The Learning Process The Learning Process and Theories of and Theories of Learning Learning

By: Jeanne Balili-Falle, RN

• 1. 2. 3. d. e. f. • • d. At the end of the presentation the students will be able to: Understand the definition of Learning. Recognize the different learning styles. Recognize the different learning theories: Behaviorism Theory Cognitive Theory Social Cognition Social Constructivism Social Learning Theory Humanist Theory

Definitions: Learning is:
1. “a persisting change in human performance or performance potential . . . (brought) about as a result of the learner’s interaction with the environment” (Driscoll, 1994, pp. 8-9). 2. “the relatively permanent change in a person’s knowledge or behavior due to experience” (Mayer, 1982, p. 1040). 3. “an enduring change in behavior, or in the capacity to behave in a given fashion, which results from practice or other forms of experience” (Shuell, 1986, p. 412).



Types of Learning
a. Associative b. Problem-solving a. Aesthetic b. Intellectual

2. Attitudinal or Affective Learning 3. Psychomotor

a. Bodily movement coordination b. Manipulative dexterity

The Nature of Learning
• Learning is the acquisition through maturation and experience of new and more knowledge, skills, and attitudes that will enable the learner to make better and more adequate reactions, responses and adjustments to new situations and conditions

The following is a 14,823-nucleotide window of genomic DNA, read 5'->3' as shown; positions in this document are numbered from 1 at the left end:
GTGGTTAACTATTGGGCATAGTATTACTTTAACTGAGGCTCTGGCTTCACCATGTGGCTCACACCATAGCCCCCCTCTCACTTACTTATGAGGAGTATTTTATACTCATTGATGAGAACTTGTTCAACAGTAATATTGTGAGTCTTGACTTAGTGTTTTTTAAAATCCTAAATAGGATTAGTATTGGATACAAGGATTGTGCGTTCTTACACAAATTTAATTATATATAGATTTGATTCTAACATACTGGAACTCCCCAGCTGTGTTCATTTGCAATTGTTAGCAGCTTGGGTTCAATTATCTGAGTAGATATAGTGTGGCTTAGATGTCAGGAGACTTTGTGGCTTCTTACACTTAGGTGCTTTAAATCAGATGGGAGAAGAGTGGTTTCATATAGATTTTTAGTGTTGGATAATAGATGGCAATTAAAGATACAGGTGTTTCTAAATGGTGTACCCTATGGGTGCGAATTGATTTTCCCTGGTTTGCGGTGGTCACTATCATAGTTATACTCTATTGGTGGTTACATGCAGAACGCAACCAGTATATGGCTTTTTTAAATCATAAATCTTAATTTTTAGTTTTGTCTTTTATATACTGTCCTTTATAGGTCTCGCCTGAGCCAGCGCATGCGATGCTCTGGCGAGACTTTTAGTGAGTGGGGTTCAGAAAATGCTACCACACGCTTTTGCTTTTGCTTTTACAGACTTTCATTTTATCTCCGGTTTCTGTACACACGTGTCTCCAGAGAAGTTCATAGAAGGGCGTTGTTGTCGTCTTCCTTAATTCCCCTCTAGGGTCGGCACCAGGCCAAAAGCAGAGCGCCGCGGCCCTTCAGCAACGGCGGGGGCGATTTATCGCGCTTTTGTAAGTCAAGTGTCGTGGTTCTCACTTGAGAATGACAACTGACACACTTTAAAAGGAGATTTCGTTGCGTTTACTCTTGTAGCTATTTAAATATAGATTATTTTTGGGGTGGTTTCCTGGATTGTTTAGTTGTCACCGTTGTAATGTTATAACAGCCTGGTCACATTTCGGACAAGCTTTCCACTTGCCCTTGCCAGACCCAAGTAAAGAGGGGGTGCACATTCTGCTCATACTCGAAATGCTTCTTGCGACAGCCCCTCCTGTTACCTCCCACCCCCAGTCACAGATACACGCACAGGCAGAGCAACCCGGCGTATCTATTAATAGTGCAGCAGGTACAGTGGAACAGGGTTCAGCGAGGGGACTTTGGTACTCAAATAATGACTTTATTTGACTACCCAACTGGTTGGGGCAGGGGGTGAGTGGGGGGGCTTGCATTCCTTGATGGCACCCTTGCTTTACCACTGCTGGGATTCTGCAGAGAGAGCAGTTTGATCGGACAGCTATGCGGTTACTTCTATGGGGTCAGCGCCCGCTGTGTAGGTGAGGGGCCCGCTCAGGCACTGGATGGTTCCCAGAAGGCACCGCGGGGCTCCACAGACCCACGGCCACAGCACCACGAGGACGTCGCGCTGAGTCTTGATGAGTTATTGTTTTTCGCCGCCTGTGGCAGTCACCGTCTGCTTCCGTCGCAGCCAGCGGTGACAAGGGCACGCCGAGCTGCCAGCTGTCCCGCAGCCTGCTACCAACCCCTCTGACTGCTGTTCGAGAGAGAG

Classification of Learning
1. Congenital 2. Temporary 3. Permanent

Other Kinds of Learning
1. 2. 3. 4. 5. Sensory Motor Verbal Ideational Attitudinal

Learning styles
• Kolb’s experiential learning theory (learning styles) model • Kolb's learning theory sets out four distinct learning styles (or preferences), which are based on a four-stage learning cycle

Kolb’s Learning styles
1. 2. 3. 4. Diverging Assimilating Converging Accommodating

Honey and Mumford’s Model of Learning styles
Learning stage Having an experience Learning style Activist 

Reviewing the experience Reflector Concluding from the experience Planning the next steps Theorist


Learning Theories
A. Behaviorism B. Cognitivism C. Social Cognition D. Humanistic

I. Behaviorism theory
• • • Primary Focus – Observable behaviour – Stimulus-response connections Assumptions – Learning is a result of environmental forces Major Theorists A. Pavlov B. Watson C. Thorndike D. Skinner

A. Ivan Pavlov
– CLASSICAL CONDITIONING – Experiments with digestive system in dogs – Learning through association – Reflexes

Pavlov’s Dog

Processes of Classical Conditioning
1. 2. 3. 4. Acquisition Extinction Generalization Discrimination

B. John Broadus Watson
– Introspection – ‘tabula rasa’

C. Edward LeeThorndike
– – – – Instrumental learning Law of Readiness Law of Exercise Law of Effect

D. Burrhus Frederick Skinner
• Operant Conditioning • Behaviour Shaping • Reinforcement

• anything which increases desired behaviour

Processes involved in Operant Conditioning
1. 2. 3. 4. 5. Reinforcement Punishment Shaping Extinction Generalization

• Positive • Negative
– giving something good - increases desired behaviour – taking away something bad - increases desired behaviour – applying something bad - reduces undesired behaviour

• Punishment

Behaviorism in the Classroom
• Rewards and punishments • Responsibility for student learning rests squarely with the teacher • Lecture-based, highly structured

II. Cognitive theory
• Primary Focus
– – – –

• Assumptions
A. Bruner B. Piaget

Mental behaviour Knowledge Intelligence Critical Thinking

• Major Theorists

– Learning is a result of mental operations/ processing

A. Jerome Bruner
– Work